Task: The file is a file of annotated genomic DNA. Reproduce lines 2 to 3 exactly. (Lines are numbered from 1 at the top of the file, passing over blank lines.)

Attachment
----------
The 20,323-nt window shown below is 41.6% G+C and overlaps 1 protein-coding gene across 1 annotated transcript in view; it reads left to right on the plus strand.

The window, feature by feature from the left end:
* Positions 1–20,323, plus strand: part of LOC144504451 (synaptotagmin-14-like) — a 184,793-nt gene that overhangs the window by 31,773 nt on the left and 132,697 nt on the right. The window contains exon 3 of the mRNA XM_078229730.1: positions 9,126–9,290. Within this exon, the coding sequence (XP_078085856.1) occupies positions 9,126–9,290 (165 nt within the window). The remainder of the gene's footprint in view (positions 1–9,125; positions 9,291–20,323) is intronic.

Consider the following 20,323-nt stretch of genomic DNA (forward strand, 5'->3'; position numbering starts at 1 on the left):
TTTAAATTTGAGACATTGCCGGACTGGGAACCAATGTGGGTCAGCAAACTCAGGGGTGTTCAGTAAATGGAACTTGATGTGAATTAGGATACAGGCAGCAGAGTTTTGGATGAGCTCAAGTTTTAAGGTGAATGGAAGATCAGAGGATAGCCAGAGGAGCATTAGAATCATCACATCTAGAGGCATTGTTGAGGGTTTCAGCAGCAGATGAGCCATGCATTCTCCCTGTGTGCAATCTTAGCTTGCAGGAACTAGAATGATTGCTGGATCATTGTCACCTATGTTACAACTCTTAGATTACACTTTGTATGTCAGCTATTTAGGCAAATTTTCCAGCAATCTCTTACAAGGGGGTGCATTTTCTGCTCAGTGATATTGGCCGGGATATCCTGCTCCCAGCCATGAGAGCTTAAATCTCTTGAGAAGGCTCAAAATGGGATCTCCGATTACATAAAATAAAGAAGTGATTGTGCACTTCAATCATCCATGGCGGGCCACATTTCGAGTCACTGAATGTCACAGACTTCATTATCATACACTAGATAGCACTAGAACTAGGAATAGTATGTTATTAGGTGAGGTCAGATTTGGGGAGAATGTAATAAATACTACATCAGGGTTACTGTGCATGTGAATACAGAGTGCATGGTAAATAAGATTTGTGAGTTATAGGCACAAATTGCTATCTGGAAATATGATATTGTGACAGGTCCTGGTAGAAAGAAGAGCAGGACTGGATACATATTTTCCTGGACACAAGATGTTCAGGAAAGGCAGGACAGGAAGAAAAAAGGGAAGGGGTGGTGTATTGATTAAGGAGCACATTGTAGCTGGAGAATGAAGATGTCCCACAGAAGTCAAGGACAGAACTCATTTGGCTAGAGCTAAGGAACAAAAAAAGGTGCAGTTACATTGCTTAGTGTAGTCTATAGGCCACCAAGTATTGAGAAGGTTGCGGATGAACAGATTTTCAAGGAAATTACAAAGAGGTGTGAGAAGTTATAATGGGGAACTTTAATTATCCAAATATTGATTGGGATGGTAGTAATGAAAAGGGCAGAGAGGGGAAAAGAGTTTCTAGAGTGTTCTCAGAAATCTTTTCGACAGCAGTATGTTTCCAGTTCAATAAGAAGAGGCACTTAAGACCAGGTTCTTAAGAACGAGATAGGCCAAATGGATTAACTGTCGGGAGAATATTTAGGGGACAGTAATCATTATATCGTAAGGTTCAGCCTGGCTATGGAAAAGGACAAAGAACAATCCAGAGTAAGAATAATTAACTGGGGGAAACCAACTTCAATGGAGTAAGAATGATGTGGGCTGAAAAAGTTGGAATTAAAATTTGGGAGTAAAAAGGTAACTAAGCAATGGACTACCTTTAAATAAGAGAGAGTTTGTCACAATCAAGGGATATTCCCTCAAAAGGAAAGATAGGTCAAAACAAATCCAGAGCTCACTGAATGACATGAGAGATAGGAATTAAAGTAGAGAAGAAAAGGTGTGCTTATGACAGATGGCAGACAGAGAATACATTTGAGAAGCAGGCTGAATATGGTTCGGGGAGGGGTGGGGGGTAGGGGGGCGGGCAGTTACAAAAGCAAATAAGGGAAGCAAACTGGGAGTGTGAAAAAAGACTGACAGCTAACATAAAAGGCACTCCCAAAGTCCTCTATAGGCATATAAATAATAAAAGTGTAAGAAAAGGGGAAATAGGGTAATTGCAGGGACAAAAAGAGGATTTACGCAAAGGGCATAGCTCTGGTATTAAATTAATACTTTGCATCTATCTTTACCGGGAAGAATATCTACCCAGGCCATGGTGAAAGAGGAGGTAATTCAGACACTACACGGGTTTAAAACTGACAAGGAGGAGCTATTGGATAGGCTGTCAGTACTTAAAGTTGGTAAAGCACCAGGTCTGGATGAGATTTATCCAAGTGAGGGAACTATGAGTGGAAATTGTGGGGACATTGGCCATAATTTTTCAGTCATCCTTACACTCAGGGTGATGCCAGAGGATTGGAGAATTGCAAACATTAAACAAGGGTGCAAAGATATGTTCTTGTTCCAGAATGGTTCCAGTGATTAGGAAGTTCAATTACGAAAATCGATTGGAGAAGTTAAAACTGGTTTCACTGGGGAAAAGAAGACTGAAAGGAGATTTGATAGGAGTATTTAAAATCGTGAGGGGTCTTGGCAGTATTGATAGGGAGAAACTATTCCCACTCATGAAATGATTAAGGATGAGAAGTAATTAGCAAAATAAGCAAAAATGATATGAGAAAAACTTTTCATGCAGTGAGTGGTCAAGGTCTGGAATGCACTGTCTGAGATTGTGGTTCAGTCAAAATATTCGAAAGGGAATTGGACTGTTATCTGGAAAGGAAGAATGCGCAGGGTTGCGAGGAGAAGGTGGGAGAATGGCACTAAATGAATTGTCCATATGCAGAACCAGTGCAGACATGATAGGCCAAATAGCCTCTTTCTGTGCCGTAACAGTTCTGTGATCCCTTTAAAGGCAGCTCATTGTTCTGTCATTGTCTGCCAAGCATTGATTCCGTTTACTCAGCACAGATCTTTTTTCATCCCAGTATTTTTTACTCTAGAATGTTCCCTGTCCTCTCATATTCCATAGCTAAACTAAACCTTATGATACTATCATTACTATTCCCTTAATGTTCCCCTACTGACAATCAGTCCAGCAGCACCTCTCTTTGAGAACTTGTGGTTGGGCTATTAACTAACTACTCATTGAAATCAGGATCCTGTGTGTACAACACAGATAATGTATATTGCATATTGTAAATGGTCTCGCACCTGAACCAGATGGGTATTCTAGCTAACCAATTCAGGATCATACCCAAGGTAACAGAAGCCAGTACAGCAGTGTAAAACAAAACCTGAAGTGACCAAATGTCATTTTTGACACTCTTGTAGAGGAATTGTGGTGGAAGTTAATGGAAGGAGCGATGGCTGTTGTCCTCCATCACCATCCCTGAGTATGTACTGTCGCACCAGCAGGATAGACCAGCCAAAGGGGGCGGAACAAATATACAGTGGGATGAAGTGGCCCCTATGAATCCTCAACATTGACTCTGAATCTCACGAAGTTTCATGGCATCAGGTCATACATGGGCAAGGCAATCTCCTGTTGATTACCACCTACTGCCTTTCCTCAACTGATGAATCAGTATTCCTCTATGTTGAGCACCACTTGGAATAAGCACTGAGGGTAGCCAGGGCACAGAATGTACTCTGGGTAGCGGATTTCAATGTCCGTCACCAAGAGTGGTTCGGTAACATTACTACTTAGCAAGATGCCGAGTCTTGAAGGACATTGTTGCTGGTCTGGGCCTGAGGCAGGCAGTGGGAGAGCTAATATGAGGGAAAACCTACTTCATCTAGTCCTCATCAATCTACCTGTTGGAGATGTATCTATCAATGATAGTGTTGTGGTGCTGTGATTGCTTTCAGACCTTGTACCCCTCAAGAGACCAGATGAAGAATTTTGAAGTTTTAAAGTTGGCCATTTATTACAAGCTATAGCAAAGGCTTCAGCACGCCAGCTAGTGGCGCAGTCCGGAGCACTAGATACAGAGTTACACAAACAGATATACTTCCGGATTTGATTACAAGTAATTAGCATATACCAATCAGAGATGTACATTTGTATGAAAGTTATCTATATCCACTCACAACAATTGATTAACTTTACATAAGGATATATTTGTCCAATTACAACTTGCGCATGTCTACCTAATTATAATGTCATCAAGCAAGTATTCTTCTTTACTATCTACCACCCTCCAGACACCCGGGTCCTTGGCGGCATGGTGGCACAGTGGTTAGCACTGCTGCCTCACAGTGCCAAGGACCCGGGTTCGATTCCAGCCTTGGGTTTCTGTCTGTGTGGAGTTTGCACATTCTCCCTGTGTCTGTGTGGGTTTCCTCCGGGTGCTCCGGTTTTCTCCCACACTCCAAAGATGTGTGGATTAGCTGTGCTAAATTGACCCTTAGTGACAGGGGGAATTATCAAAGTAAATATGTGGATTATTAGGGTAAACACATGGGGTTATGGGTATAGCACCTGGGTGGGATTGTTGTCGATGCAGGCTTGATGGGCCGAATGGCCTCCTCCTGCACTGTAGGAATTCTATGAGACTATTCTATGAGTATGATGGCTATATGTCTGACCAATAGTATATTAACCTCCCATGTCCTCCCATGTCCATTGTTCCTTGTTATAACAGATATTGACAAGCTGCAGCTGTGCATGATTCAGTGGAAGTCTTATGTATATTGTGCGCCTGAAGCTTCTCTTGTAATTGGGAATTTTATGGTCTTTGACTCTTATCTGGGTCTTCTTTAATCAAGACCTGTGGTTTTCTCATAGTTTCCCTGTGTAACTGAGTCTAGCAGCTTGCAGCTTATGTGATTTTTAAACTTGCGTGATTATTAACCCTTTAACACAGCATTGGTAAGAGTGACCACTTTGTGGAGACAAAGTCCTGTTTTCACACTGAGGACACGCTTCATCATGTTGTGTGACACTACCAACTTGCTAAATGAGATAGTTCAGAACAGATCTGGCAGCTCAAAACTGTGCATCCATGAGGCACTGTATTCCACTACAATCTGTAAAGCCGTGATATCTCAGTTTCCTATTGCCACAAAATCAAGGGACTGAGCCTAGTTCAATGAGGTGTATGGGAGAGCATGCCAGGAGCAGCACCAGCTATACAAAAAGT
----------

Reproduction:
The window, feature by feature from the left end:
* Positions 1–20,323, plus strand: part of LOC144504451 (synaptotagmin-14-like) — a 184,793-nt gene that overhangs the window by 31,773 nt on the left and 132,697 nt on the right. The window contains exon 3 of the mRNA XM_078229730.1: positions 9,126–9,290. Within this exon, the coding sequence (XP_078085856.1) occupies positions 9,126–9,290 (165 nt within the window). The remainder of the gene's footprint in view (positions 1–9,125; positions 9,291–20,323) is intronic.